Back in October of last year, I wrote an article about using tags in WordPress. Today, we shall be turning our attention towards the usage of categories in WordPress. Once again, before we proceed, allow me to disclaim: this is not a how-do-I-add-categories learning guide. For that purpose, however, I strongly suggest you check out the WordPress Codex. In this article, we will be focusing on using WordPress categories for SEO, discovering good and bad practices as well as taking a look at some nifty plugins that can make our lives easier.
Demystifying WordPress: The Concept of ‘Categories’
Introducing Categories in WordPress
The basic idea behind categories is to help you organize your content in an effective manner. A properly organized and categorized blog or website not only casts a better impression, but also helps the visitors in their quest to find the information that they are looking for. Categories are a great way to broadly classify or group your blog posts — compare WP categories to a book’s table of contents (tags, on the other hand, can be compared to the book’s index).
Unlike many other blogging tools such as Dotclear, WordPress lets you assign one post to multiple categories. So, how many categories should one post have? Ideally, on my own website, I like to keep a strict ‘one parent category per post’ rule (although I’m often flexible with multiple sub-categories); though in many blogs, certain categories tend to have overlapping content and it is perfectly natural for a post to be clubbed under two or more categories. The golden rule? Just don’t overdo it!
Categories And SEO
Are categories an excellent resource for SEO? This is one question that keeps popping up every now and then. Even if we refrain from pondering over the direct relation that categories (and even tags, for that matter) may have with SEO, there is one direct advantage attached to them — a well planned category structure adds merit to your website’s navigation mechanism and organization. And it is a well known fact that a website with easy navigation and proper organized content is SEO-friendly.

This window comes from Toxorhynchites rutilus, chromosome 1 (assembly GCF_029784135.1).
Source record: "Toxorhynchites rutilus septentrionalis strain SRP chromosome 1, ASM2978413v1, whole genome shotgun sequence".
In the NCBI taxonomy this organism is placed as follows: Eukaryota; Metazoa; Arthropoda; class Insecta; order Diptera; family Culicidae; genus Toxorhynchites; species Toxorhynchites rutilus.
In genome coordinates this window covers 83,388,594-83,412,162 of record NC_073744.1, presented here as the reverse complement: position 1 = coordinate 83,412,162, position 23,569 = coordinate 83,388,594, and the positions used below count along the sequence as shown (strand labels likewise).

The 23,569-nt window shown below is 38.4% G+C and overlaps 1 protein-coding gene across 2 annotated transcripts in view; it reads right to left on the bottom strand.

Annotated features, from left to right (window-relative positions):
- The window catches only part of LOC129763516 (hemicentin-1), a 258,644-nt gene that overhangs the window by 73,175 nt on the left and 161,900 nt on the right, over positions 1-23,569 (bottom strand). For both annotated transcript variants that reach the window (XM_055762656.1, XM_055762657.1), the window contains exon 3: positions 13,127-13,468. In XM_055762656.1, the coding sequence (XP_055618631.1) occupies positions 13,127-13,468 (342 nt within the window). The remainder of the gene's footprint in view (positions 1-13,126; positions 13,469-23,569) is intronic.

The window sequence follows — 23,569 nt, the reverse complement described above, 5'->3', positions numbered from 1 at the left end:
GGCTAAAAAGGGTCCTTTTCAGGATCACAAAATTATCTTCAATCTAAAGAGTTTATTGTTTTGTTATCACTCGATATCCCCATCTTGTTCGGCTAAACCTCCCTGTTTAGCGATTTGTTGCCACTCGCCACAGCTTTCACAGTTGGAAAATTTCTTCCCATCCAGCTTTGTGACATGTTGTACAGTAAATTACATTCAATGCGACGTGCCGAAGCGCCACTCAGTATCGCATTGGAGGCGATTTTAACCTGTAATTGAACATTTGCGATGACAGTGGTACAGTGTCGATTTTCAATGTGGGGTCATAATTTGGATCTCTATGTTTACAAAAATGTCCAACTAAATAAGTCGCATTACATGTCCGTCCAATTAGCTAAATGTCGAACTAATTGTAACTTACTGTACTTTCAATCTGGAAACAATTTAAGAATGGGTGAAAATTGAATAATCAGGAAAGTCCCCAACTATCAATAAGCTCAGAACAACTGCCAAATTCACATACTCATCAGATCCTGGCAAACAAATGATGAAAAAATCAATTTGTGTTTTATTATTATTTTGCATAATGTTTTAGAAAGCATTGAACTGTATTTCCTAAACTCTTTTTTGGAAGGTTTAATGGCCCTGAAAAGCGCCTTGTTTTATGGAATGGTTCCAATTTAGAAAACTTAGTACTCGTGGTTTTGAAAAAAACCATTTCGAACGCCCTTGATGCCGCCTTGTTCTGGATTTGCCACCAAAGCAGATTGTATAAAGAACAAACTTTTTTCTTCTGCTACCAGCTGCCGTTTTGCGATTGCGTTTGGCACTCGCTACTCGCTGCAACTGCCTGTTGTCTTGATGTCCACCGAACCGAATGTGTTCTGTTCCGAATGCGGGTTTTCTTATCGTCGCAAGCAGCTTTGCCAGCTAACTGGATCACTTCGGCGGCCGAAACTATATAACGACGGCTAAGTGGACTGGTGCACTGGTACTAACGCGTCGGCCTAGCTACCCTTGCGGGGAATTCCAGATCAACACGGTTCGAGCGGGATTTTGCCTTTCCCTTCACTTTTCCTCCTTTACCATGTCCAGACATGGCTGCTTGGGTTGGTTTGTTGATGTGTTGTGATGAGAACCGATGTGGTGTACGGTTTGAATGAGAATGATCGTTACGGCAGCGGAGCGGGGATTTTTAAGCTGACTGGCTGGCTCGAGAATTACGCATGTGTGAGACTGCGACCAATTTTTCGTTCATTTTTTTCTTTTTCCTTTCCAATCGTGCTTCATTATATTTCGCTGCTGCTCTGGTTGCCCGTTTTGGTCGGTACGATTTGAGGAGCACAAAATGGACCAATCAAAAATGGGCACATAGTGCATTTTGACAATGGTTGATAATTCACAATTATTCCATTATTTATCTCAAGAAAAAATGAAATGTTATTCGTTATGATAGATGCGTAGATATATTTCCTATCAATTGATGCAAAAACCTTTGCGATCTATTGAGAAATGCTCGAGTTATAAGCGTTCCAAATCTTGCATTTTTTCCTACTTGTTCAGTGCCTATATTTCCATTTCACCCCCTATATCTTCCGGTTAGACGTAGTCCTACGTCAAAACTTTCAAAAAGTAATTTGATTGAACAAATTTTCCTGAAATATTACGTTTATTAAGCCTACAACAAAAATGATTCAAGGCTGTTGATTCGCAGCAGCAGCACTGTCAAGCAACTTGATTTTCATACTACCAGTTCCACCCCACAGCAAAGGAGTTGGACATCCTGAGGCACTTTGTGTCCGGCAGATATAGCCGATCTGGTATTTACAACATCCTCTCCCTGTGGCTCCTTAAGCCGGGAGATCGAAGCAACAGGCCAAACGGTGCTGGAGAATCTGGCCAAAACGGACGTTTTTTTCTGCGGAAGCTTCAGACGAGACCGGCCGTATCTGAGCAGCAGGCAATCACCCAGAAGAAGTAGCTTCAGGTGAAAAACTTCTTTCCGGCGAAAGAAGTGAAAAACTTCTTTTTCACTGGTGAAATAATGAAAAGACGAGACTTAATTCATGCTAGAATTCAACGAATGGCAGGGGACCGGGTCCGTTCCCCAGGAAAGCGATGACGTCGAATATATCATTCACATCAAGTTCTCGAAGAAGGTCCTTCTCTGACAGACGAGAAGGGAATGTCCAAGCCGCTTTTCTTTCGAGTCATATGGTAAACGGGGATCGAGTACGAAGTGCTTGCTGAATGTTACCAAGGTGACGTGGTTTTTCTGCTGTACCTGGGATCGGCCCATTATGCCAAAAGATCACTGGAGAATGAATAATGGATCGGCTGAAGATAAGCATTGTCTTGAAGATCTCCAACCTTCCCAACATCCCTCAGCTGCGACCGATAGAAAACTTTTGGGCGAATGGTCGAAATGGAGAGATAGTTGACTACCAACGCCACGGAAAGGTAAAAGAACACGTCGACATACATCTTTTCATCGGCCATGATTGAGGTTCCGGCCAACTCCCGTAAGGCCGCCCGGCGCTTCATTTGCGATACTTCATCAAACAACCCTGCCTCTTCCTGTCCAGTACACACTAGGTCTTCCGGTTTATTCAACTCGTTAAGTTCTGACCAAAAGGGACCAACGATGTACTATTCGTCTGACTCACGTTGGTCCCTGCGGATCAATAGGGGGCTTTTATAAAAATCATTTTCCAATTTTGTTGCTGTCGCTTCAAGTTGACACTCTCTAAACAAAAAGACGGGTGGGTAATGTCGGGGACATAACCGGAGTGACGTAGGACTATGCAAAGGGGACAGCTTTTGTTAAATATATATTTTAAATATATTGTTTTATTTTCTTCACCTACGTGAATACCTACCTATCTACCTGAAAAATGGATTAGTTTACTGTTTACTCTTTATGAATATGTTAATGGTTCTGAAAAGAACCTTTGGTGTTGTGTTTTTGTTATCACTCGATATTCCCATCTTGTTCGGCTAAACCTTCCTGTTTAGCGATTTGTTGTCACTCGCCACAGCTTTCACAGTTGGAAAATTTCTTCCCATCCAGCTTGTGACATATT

Both categories and tags have their own pages in WordPress. So, if you make your categories open for search engines, will this mean that you’re offering duplicated content? After all, you already have an article on the main page, all ready for SEO, and then you have that very article mentioned under the category page!
Nope, have no fear. Like I pointed out in my article about tags as well, Google will not penalize you for having category or tag archive pages pointing to already published content.
At this point, you might wonder: so how does one decide what all is to be included on the category archive page? Ideally, you should opt in favor of showing the excerpts on category archive pages. If you simply show the links to posts, search engines might not rank you satisfactory — most search engines intend to send their users to actual content, not a list of links. On the other hand, including entire posts in the archive pages doesn’t make much sense either. As a result, having the post excerpt on the category archives is a safe and logical bet. Any good SEO plugin, such as WordPress SEO by Yoast will let you accomplish that.
Points Worth Noting…